On Tattoos

pic by danny.hammontree


One interesting nugget of information to come out of the audio commentary of the Breaking Bad pilot concerned tattoos. One of the actors in the first episode has his upper arms covered in ink. The tatts are real, not just painted on with henna. For that, the producers needed consent from the actor’s original tattoo artist before they were allowed to broadcast his artwork.

What the hey? Did you all know that, those of you with tatts? Did you know that (in America, at least), the original artist owns the copyright to the artwork on your skin? You’re just his canvas.


I used to feel an aversion to tattoos. I can now see the beauty in some of them. This must mean that times have changed – or that I’ve grown less conservative with age. One or t’other. It may also simply mean that I moved out of New Zealand, where I associate tattoos mostly with gang members. I moved to Australia, where every second person at the pool has a tattoo, simply for fashion purposes, or because the image means something significant.


In New Zealand, too, I’m sure tattoo culture has changed. Many top athletes have huge tattoos over their bodies, which has of course paralleled the increase in non-athletes sporting tatts.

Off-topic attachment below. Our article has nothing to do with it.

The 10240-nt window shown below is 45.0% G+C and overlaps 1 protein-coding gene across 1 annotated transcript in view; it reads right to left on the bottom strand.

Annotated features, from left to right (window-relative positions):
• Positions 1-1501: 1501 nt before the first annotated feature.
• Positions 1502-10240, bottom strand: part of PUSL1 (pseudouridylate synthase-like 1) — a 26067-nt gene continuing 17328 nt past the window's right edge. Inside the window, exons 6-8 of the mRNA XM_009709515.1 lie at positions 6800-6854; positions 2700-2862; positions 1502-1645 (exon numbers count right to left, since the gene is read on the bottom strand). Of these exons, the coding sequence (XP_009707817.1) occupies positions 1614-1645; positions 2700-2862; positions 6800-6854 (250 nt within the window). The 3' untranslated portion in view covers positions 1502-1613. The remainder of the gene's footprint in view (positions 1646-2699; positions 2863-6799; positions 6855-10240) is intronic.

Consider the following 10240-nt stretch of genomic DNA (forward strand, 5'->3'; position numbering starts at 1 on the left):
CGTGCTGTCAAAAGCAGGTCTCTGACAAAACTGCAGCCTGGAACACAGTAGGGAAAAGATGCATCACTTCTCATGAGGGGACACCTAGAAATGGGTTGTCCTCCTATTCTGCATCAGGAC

I can understand why athletes might want tattoos. Their groin strain injuries are reported on the news nightly; their bodies are contracted out as advertising space. It doesn’t surprise me that a sportsman in the limelight might want to claim his body for himself. (The largest tattoos are more popular with men, though women’s tattoos seem to be increasing in skin-space and in popularity.)

I wonder if this is the same feeling many people share, upon getting a tattoo: claiming one’s body for oneself.


1. Trust.

For something so permanent, that’s a lot of trust to put in some dodgy backstreet tattoo artist.

I know a guy with a map of Australia on his right biceps. It’s huge. It looks like a piece of spinach. He’s known as ‘Spinach Mattie’, mainly to tell him apart from ‘Hippie Mattie’ but also mainly because it looks like spinach. Spinach Mattie doesn’t seem to mind, and speaks lovingly of his permanent vegetable, but darned if I want a piece of spinach stuck to my arm. That’s what you get when your tattoo artist tells you he’s never actually done a real human before, and you say that’s okay mate just gimme a discount.


Depending on where you live, the tattoo industry might be controlled by the underworld. Another friend has half a tattoo on her shoulder. The guy got halfway through it before he was hounded out of town for doing the dodge. Not uncommon, apparently. (I actually have two friends with the exact same story.)

3. Sagginess.

So you get a tattoo on your backside at twenty. By eighty, where’s it at?


“Those who would shame women with tattoos often utter things like: How are those things going to look when you’re old and wrinkled? On the basis of the photographs of older women with tattoos in this book, I’d say they hold up pretty well.”